Galat, Nadezhda – See Koussevitsky, Nadezhda Galat.
Garkavi, Anna Osipovna – See Goldovsky, Anna Osipovna.
Garkavi, Vladimir Osipovich (1846–1911) – Russian jurist and prominent leader in Moscow’s Jewish community. Brother of OG’s stepmother Anna who introduced OG to the field of law. Head of the Jewish Educational Society (общество распространения просвещения среди евреев).
Gatsch, Maurice (1874–1953?) – Piano tuner for Josef Hofmann.
Geer, Ella (1907–2000) – Violin student at the Curtis Institute of Music who had written a letter home describing one of LL’s concerts.
Gernet, Mikhail Nikolaevich (1874–1953) – Law professor at Moscow State University who published several books on criminology and the death penalty and was co-editor with OG of Against the Death Penalty.
Gimbel, Ellis (1865–1950) – Jewish Department store magnate in Philadelphia and founder of Philmont Country Club.
Ginsberg, Akim – Legal assistant to OG who was present during the serious street violence outside the Goldovsky home in October 1905.
Gippius, Zinaida Nikolayevna (1869–1945) – Russian poet, playwright, editor, short story writer, and religious thinker. Close friend of Vasily Rozanov.
“Gitel” – See Luboshutz, Katherine.
Glazunov, Alexander (1865–1936) – Russian Romantic period composer whose violin concerto LL played at her debut in Berlin and often thereafter.
Glehn, Alfred von [born Konstantin Edmundovich von Glehn] (1858–1927) – Russian cellist. Anna Luboshutz’s teacher at the Moscow Conservatory. Another Glehn student, Gregor Piatigorsky, became Pierre Luboshutz’s frequent recital partner.
Glière, Reinhold (1875–1956) – Russian composer who dedicated a “Romance” to Lea Luboshutz and was so taken with Anna Luboshutz’s cello version of his ballet “Krasnyi Tsvetok” (The Red Flower) that he rewrote some of the original for her to perform with symphony orchestras.
Glinka, Mikhail (1804–1857) – First Russian composer to gain wide recognition in his own country; considered fountainhead of Russian classical music.
Gluck, Christoph Ritter von (1714-1787) – German composer of Italian and French opera in the early classical period.
Godowsky, Leopold (1870–1938) – Polish American pianist and composer. LL included some of his arrangements in her concert programs. Often mistaken for a Goldovsky relative though the surname is slightly different.
Gogol, Nikolay Vasilyevich (1809–1852) – Russian humorist, dramatist, and novelist of Ukrainian origin.
Goldovsky, Anna Osipovna Garkavi (?–1909) – Stepmother of OG (second wife of OG’s father, Boris Isaakovich Goldovsky). Sister of jurist Vladimir Osipovich Garkavi, who introduced OG to the field of law.
Goldovsky, Boris Isaakovich (1836–?) – OG’s father. Merchant of the Second Guild.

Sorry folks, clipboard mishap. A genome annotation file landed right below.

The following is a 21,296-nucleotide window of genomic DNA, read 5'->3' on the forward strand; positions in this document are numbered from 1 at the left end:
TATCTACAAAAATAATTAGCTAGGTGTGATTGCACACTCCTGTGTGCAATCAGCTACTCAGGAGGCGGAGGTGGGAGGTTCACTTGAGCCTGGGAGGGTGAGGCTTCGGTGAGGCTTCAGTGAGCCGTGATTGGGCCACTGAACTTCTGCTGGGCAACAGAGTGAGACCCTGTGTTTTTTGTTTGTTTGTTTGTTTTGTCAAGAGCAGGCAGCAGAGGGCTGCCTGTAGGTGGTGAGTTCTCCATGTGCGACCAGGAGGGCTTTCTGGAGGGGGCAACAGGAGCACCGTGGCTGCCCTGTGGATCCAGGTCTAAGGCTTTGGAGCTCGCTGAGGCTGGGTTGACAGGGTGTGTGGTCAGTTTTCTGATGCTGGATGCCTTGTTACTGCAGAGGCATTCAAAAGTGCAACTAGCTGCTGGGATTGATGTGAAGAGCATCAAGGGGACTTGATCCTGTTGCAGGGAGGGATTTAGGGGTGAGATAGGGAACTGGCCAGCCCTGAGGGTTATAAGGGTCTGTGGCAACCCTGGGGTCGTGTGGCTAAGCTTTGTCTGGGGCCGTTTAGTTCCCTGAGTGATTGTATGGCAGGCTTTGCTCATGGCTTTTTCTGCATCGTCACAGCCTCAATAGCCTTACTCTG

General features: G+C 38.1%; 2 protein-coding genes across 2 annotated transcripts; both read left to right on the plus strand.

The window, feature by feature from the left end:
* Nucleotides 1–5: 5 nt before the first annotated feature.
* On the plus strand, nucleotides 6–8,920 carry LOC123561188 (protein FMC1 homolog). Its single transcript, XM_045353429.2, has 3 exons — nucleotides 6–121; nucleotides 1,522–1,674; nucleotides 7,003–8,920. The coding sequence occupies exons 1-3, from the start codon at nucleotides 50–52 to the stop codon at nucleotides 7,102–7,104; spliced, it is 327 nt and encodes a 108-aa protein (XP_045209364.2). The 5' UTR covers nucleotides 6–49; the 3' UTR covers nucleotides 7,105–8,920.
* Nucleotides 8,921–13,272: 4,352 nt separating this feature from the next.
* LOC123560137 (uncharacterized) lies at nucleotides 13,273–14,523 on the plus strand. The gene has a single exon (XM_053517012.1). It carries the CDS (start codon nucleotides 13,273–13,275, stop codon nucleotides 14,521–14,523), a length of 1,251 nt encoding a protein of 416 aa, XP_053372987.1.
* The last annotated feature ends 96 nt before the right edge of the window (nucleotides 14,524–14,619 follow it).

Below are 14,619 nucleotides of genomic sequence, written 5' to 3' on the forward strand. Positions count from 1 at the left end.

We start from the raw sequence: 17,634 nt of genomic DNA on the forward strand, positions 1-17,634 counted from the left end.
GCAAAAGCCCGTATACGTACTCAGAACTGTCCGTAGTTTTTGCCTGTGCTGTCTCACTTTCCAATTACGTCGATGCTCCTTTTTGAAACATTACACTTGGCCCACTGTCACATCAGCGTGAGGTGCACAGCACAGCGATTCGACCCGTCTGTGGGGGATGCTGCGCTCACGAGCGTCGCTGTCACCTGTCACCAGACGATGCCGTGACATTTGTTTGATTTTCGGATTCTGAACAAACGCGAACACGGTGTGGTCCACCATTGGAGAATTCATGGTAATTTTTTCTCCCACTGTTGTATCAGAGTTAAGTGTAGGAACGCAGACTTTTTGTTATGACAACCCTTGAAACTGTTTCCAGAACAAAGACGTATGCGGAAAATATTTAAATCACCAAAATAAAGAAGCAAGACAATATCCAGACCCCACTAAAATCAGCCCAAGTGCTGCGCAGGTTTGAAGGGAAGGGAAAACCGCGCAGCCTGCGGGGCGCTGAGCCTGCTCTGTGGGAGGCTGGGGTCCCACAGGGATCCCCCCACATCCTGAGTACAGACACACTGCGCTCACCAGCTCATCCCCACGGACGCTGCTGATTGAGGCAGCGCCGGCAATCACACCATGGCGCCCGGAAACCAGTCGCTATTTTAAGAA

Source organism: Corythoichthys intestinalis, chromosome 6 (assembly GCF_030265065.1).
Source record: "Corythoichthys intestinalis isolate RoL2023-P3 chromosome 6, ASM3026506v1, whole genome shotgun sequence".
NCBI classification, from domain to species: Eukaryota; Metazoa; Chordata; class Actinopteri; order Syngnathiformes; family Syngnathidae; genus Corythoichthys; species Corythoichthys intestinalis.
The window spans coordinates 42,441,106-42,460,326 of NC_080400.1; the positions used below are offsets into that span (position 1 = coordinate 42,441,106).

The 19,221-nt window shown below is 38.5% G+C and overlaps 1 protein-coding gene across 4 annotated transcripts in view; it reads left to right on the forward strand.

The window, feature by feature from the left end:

Goldovsky, Boris Onissimovich (1908–2001) – Second child of OG and LL. Director of opera departments at Tanglewood Music Center, New England Conservatory, Cleveland Institute of Music, and Curtis Institute of Music where he had been a student of Fritz Reiner; founder of New England Opera Theatre and Goldovsky Opera Theater.
Goldovsky, Dmitri Yurievich (1931–1988) – Son of Yuri Goldovsky and oldest grandchild of LL and OG.
Goldovsky, Ignatz (called John) (1866–date unknown) – One of OG’s two brothers who married Genrietta Patrovna Goldovsky and was divorced from her in 1902. They were parents of a daughter who went into the medical field.
Goldovsky, Ilya (1988– ) – Son of Marina Dmitrovna Goldovsky and grandson of Dmitri Goldovsky.
Goldovsky, Irina Onissimovna – See Wolf, Irene Goldovsky.
Goldovsky, Margaret Codd (1911–2004) – BG’s wife, fellow student at the Curtis Institute of Music, and a professional singer during the early years of their marriage.
Goldovsky, Marina Borisovna (1939–2006) – American-born daughter of BG and Margaret Codd.
Goldovsky, Marina Dmitrovna (1954–2017) – Daughter of Dmitri and Natalya Yutkevich Levy Goldovsky. Grand-niece of IGW.
Goldovsky, Marina Evseevna (1941– ) – Film maker who prompted IGW’s trip to Russia and made a film about the Shereshevsky’s apartment building. Though at one time IGW thought she might be related, her surname (ГолЬдовская) is spelled differently by one letter (Голдовская). Known in film circles as Marina Goldovskaya.
Goldovsky, Michael (1937–1995) – American-born son of BG and Margaret Codd Goldovsky.
Goldovsky, Mikhail “Misha” (1868–?) – One of OG’s two brothers, a chemist and the father of three sons and a daughter.
Goldovsky, Natalya Levy (1907–1985) – Mathematician and wife of Yuri Goldovsky. Mother of Dmitri Goldovsky. After Yuri’s death, remarriage to Vadim Solovskii for whom she bore another child – Mariya Sokolovskii (Dmitri’s half-sister). Third husband was Konstantin Semendyaev.